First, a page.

I teach writing part-time at a state university. I’ve done so for the last 20 years. When I started, I was frustrated when the only thing I could say to a student was, “This sentence isn’t right.” I could tell them how to fix it, but I couldn’t explain why. Back in grade school, I just ignored all the grammar stuff. I always knew which constructions were correct, and how to fix the the wrong ones. My family spoke standard English and I read incessantly, so that was easy for me. Grammar rules, however, were confusing and annoying. I blithely ignored them.
But now I needed to understand the damn things. I engaged in a pretty rigorous study of how to teach writing, how to critique effectively, grammar, structure, and so forth. I brought piles of books home from the school library, and any that were boring or badly written, I threw aside, then picked up a new one. I mean, it’s writing. If some expert can’t write a book about it that is interesting, well…
I learned a lot in my home-made study course, and not just about writing. I’ve found that strategies for writing well (and for critiquing writing) translate very nicely into dance. One of the reasons is that writing is very much an improvisational activity. Even if we know what we want to write to write about, our actual putting together of words is done off the cuff–we may stop once in a while to think of a word, and we may revise quite carefully, but the initial act of putting words on paper is a creative improvisation.
Over time, I have adapted many models of writing, revision, and critique to dance. One that I especially like is the quick assessment model, Fluency, Clarity, and Correctness–in that order. This means when we assess a dancer, we look first to fluency. If we don’t find it, if the dancer’s movement is awkward, hesitant, off-time, or whatever, we stop there and work on that.
Let’s look at these concepts one by one, and how they work in writing as well as dance. Today, we will look at…
In writing, fluency mean the ability to put words on paper with relative ease. You understand the language and can easily craft suitable sentences. Freewriting, for example, increases fluency, as we write fast without stopping or judgement. We learn to write without constantly stopping to think about what comes next–we get into a zone, and we trust our pen/keyboard/body to come up with what we need. We don’t think about each sentence we write. We just write–and if anything needs correcting or polishing, we do that later.
In dance, fluency means we can dance easily, respond to the music, and generally enjoy ourselves dancing as we improvise. It’s about being able to easily transition, to trust ourselves that what we need will come out, and to be able to be in a zone and enjoy the moment.
One Skill at a Time
In both writing and dance, we will not get very far if we can’t create with ease. I’m not saying we don’t ever struggle to make our work shine–of course we do! But we have internalized that skill of allowing the body to do its thing without lots of agony or second guessing. In writing we learn to disconnect the editor from the creator. We just let the words out, and we polish them later. In dance, we also learn to disconnect the editor from the creator. When we dance, we let go of thinking and just move with the music. Both embrace a flow state, full engagement with the present moment.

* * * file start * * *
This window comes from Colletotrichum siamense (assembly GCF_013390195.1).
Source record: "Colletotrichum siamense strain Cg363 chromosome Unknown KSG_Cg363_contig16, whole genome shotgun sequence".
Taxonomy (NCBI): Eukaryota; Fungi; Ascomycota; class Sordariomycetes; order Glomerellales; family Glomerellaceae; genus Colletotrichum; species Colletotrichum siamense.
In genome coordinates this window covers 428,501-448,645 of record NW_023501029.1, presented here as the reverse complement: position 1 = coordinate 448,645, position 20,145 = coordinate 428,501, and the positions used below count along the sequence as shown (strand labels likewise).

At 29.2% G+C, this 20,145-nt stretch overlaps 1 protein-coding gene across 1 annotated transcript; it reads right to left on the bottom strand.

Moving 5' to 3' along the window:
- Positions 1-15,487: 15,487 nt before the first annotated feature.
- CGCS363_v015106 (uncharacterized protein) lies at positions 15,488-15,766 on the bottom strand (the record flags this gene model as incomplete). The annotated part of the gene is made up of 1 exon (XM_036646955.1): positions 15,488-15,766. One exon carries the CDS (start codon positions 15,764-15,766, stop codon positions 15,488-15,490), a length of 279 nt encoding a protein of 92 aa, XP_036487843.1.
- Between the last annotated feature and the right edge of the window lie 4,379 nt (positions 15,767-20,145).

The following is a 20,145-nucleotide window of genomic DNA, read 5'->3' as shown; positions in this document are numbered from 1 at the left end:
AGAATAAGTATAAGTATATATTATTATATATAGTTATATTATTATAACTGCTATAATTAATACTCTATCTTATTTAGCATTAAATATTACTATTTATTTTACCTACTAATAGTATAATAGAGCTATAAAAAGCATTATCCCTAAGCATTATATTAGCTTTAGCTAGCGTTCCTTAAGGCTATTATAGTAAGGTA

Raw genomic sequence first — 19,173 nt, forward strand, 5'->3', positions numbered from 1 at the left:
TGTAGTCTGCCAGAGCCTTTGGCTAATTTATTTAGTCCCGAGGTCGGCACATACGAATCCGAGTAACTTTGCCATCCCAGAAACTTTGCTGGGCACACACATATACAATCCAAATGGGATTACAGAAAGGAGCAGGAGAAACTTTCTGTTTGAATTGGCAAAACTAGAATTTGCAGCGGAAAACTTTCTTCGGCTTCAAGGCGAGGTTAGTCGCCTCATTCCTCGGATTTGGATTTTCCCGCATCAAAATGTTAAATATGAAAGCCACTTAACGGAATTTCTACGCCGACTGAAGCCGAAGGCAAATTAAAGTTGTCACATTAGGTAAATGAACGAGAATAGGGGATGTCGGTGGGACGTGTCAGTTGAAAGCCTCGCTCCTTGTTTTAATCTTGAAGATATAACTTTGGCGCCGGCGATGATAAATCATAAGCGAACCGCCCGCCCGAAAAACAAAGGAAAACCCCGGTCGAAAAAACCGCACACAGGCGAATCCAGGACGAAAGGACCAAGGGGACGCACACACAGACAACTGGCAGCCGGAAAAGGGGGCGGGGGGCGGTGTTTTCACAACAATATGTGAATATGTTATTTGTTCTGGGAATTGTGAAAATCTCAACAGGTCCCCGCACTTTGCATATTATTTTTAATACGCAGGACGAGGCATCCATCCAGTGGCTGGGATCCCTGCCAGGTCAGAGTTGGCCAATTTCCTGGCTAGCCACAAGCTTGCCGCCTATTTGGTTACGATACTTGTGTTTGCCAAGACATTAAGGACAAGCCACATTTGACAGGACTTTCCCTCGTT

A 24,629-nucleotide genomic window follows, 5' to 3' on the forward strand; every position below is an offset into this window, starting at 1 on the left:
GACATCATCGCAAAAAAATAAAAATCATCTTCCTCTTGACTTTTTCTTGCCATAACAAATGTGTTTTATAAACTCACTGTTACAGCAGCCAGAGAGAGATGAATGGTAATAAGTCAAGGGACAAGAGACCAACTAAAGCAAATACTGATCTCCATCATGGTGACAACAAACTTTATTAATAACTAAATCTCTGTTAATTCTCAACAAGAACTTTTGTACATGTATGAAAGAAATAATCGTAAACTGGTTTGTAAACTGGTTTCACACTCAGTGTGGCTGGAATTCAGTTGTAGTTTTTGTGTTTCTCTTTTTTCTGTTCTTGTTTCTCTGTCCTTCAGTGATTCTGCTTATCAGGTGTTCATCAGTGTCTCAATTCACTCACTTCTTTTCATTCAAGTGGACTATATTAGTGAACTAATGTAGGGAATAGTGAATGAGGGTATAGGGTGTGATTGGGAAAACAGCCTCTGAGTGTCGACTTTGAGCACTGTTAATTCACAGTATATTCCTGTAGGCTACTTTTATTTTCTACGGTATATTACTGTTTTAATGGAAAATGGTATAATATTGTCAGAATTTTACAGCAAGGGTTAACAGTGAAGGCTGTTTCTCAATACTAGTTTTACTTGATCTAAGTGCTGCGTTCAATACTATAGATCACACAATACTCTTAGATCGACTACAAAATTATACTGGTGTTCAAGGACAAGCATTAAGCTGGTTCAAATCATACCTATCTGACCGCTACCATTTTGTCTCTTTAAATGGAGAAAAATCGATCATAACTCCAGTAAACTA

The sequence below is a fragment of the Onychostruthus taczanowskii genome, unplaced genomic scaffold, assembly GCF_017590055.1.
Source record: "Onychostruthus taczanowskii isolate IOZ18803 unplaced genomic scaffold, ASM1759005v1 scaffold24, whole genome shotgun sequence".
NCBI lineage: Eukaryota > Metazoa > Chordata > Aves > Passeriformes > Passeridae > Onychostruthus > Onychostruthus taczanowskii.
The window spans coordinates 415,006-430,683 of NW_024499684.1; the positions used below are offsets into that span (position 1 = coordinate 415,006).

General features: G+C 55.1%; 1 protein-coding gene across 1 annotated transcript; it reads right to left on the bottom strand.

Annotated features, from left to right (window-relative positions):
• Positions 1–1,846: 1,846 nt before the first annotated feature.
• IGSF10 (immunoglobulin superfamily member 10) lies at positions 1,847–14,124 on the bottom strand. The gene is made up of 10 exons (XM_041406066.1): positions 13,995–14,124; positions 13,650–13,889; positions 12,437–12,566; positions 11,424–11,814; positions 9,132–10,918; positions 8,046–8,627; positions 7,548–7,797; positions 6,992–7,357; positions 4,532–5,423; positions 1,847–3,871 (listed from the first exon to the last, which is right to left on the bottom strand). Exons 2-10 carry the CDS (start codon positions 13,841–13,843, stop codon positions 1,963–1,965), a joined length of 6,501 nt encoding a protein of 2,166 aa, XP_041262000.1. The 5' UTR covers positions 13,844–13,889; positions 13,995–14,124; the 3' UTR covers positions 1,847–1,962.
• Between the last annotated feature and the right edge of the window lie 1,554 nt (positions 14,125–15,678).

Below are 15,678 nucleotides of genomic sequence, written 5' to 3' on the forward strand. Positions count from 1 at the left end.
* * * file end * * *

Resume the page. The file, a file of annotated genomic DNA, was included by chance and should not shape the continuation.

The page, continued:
As a teacher (of both writing and dance), my first goal is that students can comfortably create. I assign freewriting to my college classes, and to my dance students, I assign freeform improvisation. I don’t worry in the beginning if their work makes sense, if their movement is pretty, or even if they are belly dancing. The first skill is letting go of thinking and judgement; it is letting the body move intuitively with the music.
In the idea we’ve been discussing, One Skill at a Time, fluency is one skill. It’s a big one, and there are smaller skills along the way, but they are all in the same club. So we don’t get all exercised about the other stuff. I’ve talked before about that little pipe in our head through which ideas flow. As we begin learning, there is a lot of rusty crud backed up in there. As with an unused faucet, it has to come out first so the clear water can flow. Worse, getting all knotted up with thinking (or freaking out about the rust) cuts off the flow entirely. So at first, we just let it all out. One skill at a time. If we have to worry about how we look, whether we are doing “allowable” movement, we will just freeze up entirely and that will be the end of us.
Once we have mastered basic fluency, when we can follow the music without getting in our own way, we can add in another skill, like incorporating our dance vocabulary, or expressing more complex music, or whatever. But still, one skill at a time. Even if that time is only 30 seconds, and then we switch to keeping our posture for a while, or our pretty hands, or feeling our feet interact with the earth–we keep it simple. Because when we try to do too much at once…
It’s a DISASTER.
We practice in the studio so when we go to dance, we can just let go and dance. And one of the most important things we practice–is letting go. So we can dance. Effortlessly. Ahhh!
PS If you would like to just let go and dance, you might like Effortless Improvisation! It’s a great six-week improv crash course suitable for home dancers and performers alike. Registration closes on Sunday, August 25th, so please have a look right away.
I’ll be performing September 14, 2019 at Belly Dance Nights at the Main St. Museum in White River Junction, VT. We start at 7PM, and it’s only $15 for advance sales. This is the funnest show and dance party going (and there’s plenty of parking). Please come join us!